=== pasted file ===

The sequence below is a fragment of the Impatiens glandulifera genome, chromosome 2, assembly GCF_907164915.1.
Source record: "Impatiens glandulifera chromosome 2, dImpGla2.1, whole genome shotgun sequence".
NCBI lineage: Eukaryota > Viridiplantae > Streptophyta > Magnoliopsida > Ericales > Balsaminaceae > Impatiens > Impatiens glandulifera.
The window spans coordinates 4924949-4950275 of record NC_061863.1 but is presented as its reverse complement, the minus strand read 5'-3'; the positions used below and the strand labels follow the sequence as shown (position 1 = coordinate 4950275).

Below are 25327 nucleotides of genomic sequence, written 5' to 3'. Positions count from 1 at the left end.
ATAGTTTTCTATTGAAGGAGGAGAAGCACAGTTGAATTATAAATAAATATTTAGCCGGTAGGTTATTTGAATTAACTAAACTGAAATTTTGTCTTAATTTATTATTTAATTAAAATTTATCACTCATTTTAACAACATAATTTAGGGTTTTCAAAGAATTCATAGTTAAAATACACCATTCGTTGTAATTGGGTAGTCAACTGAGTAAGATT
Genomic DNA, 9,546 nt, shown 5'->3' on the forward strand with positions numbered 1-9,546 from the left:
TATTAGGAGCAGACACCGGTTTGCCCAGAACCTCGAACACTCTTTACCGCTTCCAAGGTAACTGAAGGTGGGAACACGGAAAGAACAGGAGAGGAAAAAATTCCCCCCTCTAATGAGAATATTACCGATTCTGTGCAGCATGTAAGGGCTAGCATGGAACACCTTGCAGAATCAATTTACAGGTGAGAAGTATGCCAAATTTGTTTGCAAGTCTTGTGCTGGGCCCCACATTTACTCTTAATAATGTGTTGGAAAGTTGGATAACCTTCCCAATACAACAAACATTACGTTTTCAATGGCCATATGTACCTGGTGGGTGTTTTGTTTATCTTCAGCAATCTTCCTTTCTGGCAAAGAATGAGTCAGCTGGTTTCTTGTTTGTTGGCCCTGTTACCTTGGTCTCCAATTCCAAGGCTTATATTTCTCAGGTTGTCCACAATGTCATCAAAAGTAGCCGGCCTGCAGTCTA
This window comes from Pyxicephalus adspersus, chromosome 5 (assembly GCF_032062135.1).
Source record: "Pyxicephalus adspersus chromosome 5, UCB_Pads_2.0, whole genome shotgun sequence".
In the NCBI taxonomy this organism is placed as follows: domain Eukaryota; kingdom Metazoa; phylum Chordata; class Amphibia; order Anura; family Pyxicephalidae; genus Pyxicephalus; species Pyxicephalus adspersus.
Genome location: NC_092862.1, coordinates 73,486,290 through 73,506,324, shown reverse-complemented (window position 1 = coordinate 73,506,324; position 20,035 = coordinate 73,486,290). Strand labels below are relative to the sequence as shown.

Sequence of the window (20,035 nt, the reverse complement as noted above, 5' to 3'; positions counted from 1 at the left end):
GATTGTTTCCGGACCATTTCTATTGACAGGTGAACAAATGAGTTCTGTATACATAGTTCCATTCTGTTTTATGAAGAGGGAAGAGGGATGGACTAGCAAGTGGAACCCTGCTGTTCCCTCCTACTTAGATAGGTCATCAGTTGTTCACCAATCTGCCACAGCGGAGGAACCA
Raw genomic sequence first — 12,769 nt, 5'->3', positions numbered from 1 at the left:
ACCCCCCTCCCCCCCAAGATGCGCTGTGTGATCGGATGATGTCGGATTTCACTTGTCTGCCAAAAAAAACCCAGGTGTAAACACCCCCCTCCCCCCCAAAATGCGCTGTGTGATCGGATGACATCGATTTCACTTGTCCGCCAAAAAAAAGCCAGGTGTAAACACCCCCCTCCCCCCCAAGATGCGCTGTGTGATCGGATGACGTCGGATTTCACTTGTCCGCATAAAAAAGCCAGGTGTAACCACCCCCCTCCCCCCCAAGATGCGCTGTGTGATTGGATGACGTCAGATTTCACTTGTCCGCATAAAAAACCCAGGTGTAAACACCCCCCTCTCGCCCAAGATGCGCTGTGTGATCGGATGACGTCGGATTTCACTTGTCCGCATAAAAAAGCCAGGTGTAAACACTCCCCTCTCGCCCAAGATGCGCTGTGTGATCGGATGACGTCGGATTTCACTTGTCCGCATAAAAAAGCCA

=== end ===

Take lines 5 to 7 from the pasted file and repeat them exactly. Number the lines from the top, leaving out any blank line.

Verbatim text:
Below are 25327 nucleotides of genomic sequence, written 5' to 3'. Positions count from 1 at the left end.
ATAGTTTTCTATTGAAGGAGGAGAAGCACAGTTGAATTATAAATAAATATTTAGCCGGTAGGTTATTTGAATTAACTAAACTGAAATTTTGTCTTAATTTATTATTTAATTAAAATTTATCACTCATTTTAACAACATAATTTAGGGTTTTCAAAGAATTCATAGTTAAAATACACCATTCGTTGTAATTGGGTAGTCAACTGAGTAAGATT
Genomic DNA, 9,546 nt, shown 5'->3' on the forward strand with positions numbered 1-9,546 from the left: